Harry’s preferred choice of communication was more primitive, but less prone to eavesdropping than the wireless. This would go straight where she wanted it, and there was little chance someone could intercept She wrote a note on a strip of paper, using her and her brother’s code, rolled it tightly, and put it in the tiny canister that she then fit to the leg of one of the pigeons. She held the cooing creature gently to her chest, smoothing its feathers and whispering comforts to it, before throwing it out the open portal window, into the bright sun. Its white wings flashed as the bird dipped around the ship, then seemed to vanish as it raced on.

Harry went back to the front of the cabin, where Marlowe sat.

She sighed. “I don’t think I’m ready to be back just yet.”

“I could turn us around, head toward the battle,” he said.

“Do you really think that piece of metal will help us end the war?”

“Strange, isn’t it? So much hope in that little thing. But I do think it’s worth it.”

Not strange at all. Little things had often changed the world. Whatever it was worth, this was better than sitting at Marlborough House, waiting for something to happen.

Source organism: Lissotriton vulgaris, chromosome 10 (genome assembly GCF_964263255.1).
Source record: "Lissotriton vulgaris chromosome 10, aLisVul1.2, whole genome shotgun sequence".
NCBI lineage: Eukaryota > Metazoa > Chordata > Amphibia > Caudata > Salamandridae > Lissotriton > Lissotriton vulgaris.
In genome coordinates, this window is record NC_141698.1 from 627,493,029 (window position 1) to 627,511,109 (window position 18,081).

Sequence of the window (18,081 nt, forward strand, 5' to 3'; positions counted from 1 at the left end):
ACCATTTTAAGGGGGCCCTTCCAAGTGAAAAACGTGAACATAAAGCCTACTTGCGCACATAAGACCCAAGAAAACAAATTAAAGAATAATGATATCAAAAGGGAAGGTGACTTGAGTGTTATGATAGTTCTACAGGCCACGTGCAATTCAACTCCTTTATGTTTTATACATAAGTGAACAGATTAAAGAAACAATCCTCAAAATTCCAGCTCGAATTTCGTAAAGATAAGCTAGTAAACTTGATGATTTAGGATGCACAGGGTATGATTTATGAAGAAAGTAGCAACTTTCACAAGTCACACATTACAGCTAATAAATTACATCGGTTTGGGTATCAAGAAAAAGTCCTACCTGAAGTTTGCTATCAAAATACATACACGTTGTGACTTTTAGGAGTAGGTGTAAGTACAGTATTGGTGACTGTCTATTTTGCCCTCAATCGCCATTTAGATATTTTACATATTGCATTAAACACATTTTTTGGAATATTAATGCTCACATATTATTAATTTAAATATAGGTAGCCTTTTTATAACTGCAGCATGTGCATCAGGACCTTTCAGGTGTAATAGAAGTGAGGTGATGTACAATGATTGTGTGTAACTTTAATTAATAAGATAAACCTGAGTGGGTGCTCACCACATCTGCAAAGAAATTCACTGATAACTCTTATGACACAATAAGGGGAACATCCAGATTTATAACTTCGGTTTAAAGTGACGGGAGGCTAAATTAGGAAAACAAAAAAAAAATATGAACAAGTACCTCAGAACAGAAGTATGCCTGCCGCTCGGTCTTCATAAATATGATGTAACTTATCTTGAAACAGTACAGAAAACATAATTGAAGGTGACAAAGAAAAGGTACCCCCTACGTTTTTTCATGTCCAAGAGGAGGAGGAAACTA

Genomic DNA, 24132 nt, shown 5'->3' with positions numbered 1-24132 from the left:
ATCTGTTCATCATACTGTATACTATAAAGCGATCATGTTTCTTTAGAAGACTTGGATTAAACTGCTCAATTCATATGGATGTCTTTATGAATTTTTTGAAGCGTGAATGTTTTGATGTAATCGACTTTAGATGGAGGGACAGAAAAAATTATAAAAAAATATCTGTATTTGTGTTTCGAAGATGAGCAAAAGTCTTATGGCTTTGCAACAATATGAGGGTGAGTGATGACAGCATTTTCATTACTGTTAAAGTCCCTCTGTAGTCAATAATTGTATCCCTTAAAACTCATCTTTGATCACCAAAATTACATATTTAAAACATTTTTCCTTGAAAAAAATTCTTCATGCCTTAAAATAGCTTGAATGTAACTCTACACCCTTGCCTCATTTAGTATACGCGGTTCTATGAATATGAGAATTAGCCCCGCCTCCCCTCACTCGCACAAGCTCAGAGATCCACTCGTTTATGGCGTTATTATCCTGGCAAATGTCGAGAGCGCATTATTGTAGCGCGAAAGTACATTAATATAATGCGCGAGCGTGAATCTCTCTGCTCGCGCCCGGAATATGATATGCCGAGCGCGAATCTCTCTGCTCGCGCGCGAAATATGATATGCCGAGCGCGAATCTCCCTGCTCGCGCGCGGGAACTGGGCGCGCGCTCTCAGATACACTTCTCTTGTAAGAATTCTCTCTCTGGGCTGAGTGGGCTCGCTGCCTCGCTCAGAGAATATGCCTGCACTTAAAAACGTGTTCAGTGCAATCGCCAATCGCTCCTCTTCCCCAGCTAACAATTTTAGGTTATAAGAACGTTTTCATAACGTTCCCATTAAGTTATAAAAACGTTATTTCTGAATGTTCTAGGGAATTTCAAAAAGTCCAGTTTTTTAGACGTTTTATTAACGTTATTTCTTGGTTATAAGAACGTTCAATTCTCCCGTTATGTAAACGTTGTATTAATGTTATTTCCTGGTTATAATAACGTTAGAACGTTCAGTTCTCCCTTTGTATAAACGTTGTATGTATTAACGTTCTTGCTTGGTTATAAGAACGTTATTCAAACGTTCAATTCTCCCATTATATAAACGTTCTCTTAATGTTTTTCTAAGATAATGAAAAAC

They reached the Thames and followed it to the mooring station outside Windsor.

“Well then,” she sighed. “I suppose I ought to make myself presentable.”

“I’m sorry I haven’t got anything like a decent room for you—”

“Nonsense. We’ll make do.”

He blushed, pointedly turning away.

She retrieved her luggage from the bench. From it, she unfolded her proper lady’s attire and all its attendant architecture. She ought to have a good wash before putting it on, but there was no chance of that. She would have to make do. She stripped the old rugged shirt and trousers she’d been in for the last week and donned the crisp linen shift, smoothing out the wrinkles as best she could. She’d had the corset made with fasteners in front for just such occasions as this. Her sisters would be scandalized, to see her dressing herself. In front of a soldier, even. She had her back to Marlowe; he could have been sneaking glances at her all this time. Of course, the worse scandal was that she rather hoped he was.